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The district you save

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Former Wisconsin state Rep. Bernard Schaber recently shared a message with a Sierra Club group in his state:

"What is the No. 1 issue for us as environmentalists? Is it clean air? Is it clean water? Is it biodiversity? Nope ... it is fair maps and abandoning gerrymandering!"

Redistricting—the once-every-10-years update and redrawing of the maps of the districts from whence elected officials are elected—is not forever. But, if done wrong, it can feel like it. Non-representative government has that effect. And wielding that process to ensure that political power is transferred to, and remains in, one set of hands is the point of gerrymandering, redistricting's dark shadow and eternal temptation.

In 2019, on a 5-4 vote, the U.S. Supreme Court's conservative majority reversed several lower court rulings and ruled that the gerrymandering of electoral districts is not a matter in which federal courts can intervene.

The court's ruling was aimed at the drawing of congressional districts and did not affect state or local laws. That's good, because the practice, and the problem, is readily replicated at the local level. Which is why you should be paying attention to what's happening right now at the SLO County Board of Supervisors, where the opportunity for public comment on the board's redistricting of the county's supervisorial districts will basically finish up by the end of this month. After that, it could be a long 10 years, and likely a lot longer.

Here's how to weigh in: Go to the redistricting information page on the county's website and click on Draft Maps & Publicly Submitted Maps in the left-hand column in order to peruse Draft Maps A through D (and, time permitting, the lengthening list of maps submitted by individuals). Find your community and surrounding areas. Then look for the telltale signs of the gerrymanderer's craft: packing and cracking.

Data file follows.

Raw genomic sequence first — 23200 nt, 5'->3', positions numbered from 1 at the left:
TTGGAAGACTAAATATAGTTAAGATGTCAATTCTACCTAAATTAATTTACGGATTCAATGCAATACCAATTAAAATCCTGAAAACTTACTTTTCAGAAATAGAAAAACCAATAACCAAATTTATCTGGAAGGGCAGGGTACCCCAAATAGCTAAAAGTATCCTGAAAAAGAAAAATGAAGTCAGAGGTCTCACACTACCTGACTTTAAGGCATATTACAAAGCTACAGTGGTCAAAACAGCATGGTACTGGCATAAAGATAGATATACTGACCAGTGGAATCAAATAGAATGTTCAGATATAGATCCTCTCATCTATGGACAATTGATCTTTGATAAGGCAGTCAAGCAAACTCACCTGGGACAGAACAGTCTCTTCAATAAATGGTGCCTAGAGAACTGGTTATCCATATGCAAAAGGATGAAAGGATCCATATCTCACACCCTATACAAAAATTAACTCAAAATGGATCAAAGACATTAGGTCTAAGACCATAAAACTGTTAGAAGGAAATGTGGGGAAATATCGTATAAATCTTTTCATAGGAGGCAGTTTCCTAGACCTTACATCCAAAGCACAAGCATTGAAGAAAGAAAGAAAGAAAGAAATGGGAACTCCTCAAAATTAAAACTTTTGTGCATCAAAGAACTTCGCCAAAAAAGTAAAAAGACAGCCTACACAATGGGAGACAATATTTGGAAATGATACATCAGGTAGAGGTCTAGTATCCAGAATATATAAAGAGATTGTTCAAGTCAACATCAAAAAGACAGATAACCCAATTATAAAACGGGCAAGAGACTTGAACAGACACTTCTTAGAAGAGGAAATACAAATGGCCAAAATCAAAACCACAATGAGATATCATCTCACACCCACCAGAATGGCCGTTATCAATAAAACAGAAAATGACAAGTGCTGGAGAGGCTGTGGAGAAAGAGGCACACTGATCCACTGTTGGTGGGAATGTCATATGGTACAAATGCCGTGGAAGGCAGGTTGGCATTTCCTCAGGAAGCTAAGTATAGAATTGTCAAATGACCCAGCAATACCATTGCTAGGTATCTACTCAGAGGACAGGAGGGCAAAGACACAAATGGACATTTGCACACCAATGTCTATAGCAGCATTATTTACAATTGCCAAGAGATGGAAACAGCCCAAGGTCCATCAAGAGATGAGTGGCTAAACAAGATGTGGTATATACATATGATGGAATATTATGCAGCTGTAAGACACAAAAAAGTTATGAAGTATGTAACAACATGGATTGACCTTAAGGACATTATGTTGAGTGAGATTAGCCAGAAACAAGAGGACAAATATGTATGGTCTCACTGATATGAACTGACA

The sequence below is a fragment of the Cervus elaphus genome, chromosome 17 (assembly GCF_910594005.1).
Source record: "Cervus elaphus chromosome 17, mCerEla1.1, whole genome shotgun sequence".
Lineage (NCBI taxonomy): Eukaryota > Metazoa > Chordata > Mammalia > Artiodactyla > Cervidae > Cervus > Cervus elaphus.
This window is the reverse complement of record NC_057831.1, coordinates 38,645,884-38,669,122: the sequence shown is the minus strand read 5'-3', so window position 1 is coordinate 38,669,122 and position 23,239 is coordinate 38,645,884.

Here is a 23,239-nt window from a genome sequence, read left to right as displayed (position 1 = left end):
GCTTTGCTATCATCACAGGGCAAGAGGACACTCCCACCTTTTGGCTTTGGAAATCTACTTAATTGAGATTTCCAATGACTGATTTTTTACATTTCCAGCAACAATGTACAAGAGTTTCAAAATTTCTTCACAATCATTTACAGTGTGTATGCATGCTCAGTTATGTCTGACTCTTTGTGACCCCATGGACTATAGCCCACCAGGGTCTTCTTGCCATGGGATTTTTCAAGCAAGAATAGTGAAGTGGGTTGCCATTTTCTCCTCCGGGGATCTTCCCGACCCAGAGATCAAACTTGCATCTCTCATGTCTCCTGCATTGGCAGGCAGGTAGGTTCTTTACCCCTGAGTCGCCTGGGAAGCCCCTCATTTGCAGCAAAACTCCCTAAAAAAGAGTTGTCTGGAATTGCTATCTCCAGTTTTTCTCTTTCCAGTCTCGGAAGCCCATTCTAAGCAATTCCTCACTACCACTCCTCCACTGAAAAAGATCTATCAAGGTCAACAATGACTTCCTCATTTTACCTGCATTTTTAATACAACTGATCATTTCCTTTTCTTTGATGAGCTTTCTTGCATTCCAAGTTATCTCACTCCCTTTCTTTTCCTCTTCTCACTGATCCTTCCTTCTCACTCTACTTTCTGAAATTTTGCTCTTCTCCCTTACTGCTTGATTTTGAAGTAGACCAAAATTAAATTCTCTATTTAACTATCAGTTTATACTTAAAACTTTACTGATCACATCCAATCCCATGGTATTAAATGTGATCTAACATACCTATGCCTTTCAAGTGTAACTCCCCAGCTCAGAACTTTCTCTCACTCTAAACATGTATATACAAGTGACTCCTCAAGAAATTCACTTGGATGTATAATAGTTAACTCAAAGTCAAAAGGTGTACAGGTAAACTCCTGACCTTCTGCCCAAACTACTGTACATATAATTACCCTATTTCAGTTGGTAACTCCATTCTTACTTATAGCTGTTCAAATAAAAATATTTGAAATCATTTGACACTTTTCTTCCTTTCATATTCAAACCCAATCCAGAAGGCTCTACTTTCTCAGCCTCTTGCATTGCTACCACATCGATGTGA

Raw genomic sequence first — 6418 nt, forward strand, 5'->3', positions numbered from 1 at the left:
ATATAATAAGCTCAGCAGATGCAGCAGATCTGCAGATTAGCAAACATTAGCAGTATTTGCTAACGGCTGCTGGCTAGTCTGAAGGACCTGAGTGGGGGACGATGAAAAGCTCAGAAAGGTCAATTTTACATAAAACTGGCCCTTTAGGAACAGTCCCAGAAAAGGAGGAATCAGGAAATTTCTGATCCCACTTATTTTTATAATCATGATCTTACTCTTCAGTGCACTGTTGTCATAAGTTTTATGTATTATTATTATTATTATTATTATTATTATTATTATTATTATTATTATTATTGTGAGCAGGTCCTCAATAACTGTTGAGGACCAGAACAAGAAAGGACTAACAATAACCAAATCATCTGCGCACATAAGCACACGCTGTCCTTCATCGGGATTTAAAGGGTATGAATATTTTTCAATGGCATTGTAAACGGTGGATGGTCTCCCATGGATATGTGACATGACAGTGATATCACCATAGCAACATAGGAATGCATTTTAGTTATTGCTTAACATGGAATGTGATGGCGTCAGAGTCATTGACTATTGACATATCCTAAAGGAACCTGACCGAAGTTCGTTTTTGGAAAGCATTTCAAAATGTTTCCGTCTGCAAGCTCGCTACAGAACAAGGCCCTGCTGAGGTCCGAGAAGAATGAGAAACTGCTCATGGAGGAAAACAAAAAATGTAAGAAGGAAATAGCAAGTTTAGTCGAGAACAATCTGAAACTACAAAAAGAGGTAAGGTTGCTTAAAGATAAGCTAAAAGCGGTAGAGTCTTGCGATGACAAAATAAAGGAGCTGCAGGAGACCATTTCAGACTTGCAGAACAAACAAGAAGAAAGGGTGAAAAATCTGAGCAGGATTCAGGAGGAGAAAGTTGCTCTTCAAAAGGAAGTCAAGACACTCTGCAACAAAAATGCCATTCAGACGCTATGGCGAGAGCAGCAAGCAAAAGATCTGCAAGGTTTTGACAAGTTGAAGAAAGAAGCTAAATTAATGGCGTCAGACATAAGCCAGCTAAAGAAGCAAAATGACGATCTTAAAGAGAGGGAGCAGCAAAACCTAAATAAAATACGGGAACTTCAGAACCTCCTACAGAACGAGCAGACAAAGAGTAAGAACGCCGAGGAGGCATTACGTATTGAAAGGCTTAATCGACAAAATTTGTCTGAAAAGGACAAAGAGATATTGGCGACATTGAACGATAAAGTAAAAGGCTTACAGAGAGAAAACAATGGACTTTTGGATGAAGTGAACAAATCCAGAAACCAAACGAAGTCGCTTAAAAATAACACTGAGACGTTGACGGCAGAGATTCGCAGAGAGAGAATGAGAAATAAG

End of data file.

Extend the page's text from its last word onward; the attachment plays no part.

These are two opposite techniques that achieve the same goal. Packing puts a high number of known voters of the party not in power into a single district. The board majority's political rivals would be sure to win in that district but sure to lose in the surrounding districts that just lost all those voters. Cracking spreads a small number of opposition voters over several districts, not enough to compete with the candidates of the party in power.

As NPR put it in describing one of the cases that led to that 2019 Supreme Court ruling, "Republicans managed to both maximize their advantage and minimize Democratic power by drawing district lines to pack as many Democrats as possible into three districts, and then cracking other potentially Democratic districts in half or thirds, diluting the Democratic vote to create safe Republican districts."

While you are perusing those maps, pay special attention to the proposed remapping of District 4, whether or not you live there. This will be the focus of next year's most consequential local electoral contest, in which Supervisor Lynn Compton will be defending her seat against candidate Jimmy Paulding. The last time the two ran against each other, Compton won by 60 votes—a pretty clear indicator that this is a balanced, competitive district.

That's why Sierra Club supports the position of Citizens for Preserving District No. 4: Current census data, traditional redistricting principles, and recently enacted statutory criteria governing decisions about the rebalancing or redrawing of California supervisorial districts do not support a need for any significant changes to the 4th District's current boundaries.

In the 2022 elections, as goes the 4th District, so goes the county, and so go the next 10 years.

To stay on top of the process, sign up for updates and keep an eye on the scheduled meetings of the supervisors where you will have a chance to attend, speak, and/or send in public comments on this once-in-a-decade issue:

• Nov. 19 at 9 a.m.—draft maps hearing.

• Nov. 30 at 9 a.m.—final map and redistricting plan adoption.

• Dec. 7 at 9 a.m.—introduction of ordinance.

• Dec. 14 at 1:30 p.m.—adoption of ordinance.

When the Supreme Court declined to take action on gerrymandering in 2019, Justice Elena Kagan, writing for the four justices in dissent, said, "Of all times to abandon the court's duty to declare the law, this was not the one. The practices challenged in these cases imperil our system of government. Part of the court's role in that system is to defend its foundations. None is more important than free and fair elections."

Right now, that's where you come in. Δ

Andrew Christie is the director of the Santa Lucia Chapter of the Sierra Club. Send comments through clanham@newtimesslo.com.

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